The phrase “feedback is the breakfast of champions” is one that sticks for me.
I’ve found for myself that the level of feedback I get does indeed relate remarkably well to the speed at which I improve.
If I don’t know what to do in a situation I go for the option that will give me the most feedback. Often that means working out how to fail faster.
Micro-feedback. Feedback on the smallest little aspects of what I do.
Fast feedback. Feedback that comes in as soon as I’ve done something so that I can judge how I am going.
Clear feedback. Knowing that there is a direct relationship between what I did and what results came up.
Universal feedback. The good, the bad, the awkward, the painful, the surprising – all of it and more.
Safe feedback. Feedback that doesn’t cripple me from trying again, either emotionally (and that’s for me to handle mostly), but also physically, financially, practically as well.
I’ve watched my 3 children learn how to have a bath as they grew up.
At first I put in all the work. Holding them up in a sitting position with their head out of the water.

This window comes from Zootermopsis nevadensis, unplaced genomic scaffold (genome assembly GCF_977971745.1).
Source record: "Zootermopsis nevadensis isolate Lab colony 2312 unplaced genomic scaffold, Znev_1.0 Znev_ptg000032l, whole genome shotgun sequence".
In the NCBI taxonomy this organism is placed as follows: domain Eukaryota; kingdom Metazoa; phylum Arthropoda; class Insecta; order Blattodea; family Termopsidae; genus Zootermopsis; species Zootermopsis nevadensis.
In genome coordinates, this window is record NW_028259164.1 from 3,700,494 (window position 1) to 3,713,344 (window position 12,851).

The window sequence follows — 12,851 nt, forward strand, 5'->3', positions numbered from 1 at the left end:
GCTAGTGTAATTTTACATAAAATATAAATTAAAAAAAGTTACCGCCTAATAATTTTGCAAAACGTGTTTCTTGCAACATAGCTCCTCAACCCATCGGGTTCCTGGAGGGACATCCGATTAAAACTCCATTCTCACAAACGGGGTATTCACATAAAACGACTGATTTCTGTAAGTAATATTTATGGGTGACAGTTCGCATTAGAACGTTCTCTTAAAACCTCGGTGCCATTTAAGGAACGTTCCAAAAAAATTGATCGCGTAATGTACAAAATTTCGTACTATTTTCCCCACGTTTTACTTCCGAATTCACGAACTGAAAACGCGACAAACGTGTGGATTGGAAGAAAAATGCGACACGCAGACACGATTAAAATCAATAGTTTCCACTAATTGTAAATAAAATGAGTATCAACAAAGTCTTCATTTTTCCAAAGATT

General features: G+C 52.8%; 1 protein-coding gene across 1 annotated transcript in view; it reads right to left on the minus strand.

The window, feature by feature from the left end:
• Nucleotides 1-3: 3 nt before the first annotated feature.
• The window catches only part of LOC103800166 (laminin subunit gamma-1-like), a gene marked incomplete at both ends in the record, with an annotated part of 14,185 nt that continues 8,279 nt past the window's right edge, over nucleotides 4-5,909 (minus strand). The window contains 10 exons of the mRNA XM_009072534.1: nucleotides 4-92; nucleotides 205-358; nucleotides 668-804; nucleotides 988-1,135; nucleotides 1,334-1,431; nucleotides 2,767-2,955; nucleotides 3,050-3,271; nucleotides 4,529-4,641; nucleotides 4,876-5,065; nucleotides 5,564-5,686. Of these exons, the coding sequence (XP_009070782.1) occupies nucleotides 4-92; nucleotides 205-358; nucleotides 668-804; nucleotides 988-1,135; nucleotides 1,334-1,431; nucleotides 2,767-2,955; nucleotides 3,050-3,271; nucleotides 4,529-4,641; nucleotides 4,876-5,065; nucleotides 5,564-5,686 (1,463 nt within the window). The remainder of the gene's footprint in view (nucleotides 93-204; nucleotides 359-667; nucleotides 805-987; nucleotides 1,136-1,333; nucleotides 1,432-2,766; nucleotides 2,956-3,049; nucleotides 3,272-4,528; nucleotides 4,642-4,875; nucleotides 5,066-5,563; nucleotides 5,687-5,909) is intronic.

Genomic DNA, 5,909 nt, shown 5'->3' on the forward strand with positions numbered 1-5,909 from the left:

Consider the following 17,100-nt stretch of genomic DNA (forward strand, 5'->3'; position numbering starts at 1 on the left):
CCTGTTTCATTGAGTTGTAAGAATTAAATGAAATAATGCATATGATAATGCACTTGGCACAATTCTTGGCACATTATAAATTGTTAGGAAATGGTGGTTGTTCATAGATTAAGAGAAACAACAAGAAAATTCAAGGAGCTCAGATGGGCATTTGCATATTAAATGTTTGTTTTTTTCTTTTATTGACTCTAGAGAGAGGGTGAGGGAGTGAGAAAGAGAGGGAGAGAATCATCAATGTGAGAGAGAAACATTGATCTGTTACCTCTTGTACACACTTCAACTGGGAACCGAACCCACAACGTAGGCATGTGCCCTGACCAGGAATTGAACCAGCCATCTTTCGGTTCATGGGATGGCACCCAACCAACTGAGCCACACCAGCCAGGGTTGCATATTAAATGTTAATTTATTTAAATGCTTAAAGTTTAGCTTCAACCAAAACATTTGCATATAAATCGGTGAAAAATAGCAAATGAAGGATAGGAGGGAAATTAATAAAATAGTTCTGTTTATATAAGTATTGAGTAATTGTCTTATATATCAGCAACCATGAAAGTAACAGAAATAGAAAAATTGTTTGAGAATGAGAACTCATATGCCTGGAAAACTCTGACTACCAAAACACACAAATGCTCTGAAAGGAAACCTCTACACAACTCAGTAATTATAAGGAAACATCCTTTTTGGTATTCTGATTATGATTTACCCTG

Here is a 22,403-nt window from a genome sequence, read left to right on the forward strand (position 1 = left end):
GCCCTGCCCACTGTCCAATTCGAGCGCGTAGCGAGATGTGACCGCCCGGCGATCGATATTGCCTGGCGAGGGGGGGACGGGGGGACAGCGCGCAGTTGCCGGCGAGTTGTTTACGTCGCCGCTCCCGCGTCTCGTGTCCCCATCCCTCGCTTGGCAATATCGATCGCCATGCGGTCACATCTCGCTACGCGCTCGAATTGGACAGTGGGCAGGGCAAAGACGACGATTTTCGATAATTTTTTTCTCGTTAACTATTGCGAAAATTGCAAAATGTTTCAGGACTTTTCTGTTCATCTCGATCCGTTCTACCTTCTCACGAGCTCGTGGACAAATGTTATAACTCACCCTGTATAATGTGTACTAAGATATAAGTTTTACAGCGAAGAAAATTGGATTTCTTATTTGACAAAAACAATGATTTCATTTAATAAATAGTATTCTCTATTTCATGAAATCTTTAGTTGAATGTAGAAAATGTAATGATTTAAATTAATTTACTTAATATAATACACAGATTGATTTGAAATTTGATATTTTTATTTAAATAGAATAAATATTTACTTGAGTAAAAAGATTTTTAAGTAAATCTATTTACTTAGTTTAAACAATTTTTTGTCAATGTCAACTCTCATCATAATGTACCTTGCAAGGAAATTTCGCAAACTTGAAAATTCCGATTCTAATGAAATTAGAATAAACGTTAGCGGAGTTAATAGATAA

Then they are sitting for themselves, and with all their wobbling and wavering they are mostly okay. They just look shakey and have me reaching my hands out every few seconds, then every few minutes.
My goal was to catch them only when they couldn’t recover for themselves.
If I thought there was no way they could find their own way out of it, then I’d help them, but otherwise…
I remember my youngest daughter as a baby falling back and ending face up at the bottom of the bath where for a brief moment her surprised face was staring at me through the water above.
I brought her up and she was fine but she didn’t like it one bit.
One time after this when she fell back she managed to grab a hand rail on the side of the bath as she did so. Her outstretched arm was saving her, but she was stuck, hanging in midair just above the water surface. She knew that this wasn’t right, but she’d never been in this position before so she just hung there.
I watched, moved close enough to catch her, and waited until she unfroze and started to wriggle.
The first time this happened she wriggled so much her hand came loose and she fell into the water again where I plucked her out. The second time she found a wriggle that got her out of it and my hands never touched her.
If you’re going to practice you need feedback.
Gravity is ideal feedback.
Water is ideal feedback too.
Almost everyone learns to walk and manage a bath safely, but in reality both these skills are immensely complicated ones.
Anyway I’m heading off to my counseling practice now.
How much of YOUR life do you think of as practicing?
-Dr Martin Russell